Ontario has identified its first case of the more contagious South African variant of COVID-19, and will keep business lockdown measures in place until the number of COVID-19 patients in hospital intensive care units fall by more than half the current levels, says chief medical officer Dr. David Williams.
The South African strain circulating in more than 30 countries worldwide was found in a Mississauga resident with no relevant travel history or contacts, making it likely the variant is spreading in the community.
“I would doubt it’s going to be our last one,” Williams told a news conference Monday as the province reported the confirmed number of U.K. variant cases has risen to 69, up 11 from the previous day as more test results come in.
That includes at least two cases of the U.K. strain found in an outbreak of 78 people at Belmont Meats in North York, in addition to several previously reported cases at the hard-hit Roberta Place nursing home in Barrie.
Preliminary evidence suggests COVID-19 vaccines may be less effective against the South African strain.
While Premier Doug Ford and Williams said Ontario hopes to return all schools to in-class learning by Feb. 10, with new protective measures announced earlier Monday, the doctor said easing restrictions on businesses will take longer.
New daily cases are just below half the peaks of around 4,000 in early January, but the number of patients in hospital intensive care units remains stubbornly high, at 354 in Monday’s report, with 260 of them on ventilators.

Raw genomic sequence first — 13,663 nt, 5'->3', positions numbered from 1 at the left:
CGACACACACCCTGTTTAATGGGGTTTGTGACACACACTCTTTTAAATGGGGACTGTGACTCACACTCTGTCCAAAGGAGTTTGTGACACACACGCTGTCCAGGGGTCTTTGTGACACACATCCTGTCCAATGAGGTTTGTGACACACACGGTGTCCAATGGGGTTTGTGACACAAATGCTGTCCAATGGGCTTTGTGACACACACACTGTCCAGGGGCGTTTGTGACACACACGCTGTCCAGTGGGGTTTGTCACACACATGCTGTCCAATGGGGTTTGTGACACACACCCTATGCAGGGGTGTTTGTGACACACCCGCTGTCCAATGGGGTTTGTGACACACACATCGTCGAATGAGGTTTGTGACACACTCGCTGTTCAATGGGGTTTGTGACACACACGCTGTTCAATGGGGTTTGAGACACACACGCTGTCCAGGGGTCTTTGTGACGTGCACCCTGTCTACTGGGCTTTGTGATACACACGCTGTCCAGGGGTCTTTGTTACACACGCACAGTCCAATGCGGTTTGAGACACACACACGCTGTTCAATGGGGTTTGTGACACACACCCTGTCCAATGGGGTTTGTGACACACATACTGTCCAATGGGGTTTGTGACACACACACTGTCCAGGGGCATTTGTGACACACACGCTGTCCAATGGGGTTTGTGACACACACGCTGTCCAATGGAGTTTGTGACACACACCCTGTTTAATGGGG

ICUs need to get below 150 COVID patients to allow hospitals to resume more non-emergency surgeries, to lessen the need for patients in areas with full ICUs to be transferred to hospitals in other regions, and to give exhausted doctors, nurses and others in critical care “a breather,” Williams said.
“The numbers are not low enough to say the hospitals are out of the heat. They’re not. They’re in the thick of it.”
Hospitals have to severely curtail non-emergency surgeries when ICUs have more than 400 COVID cases, which was the case until recently.
The variants of COVID-19 — including a Brazilian strain not yet identified in Ontario despite expanded testing — are a wild card for business reopenings because the level of community spread is yet to be pinpointed.
“How bad is it and how quickly is it going to go? We don’t know yet,” said Williams, repeating he wants daily new cases below 1,000 for reopenings — a level not seen since late October.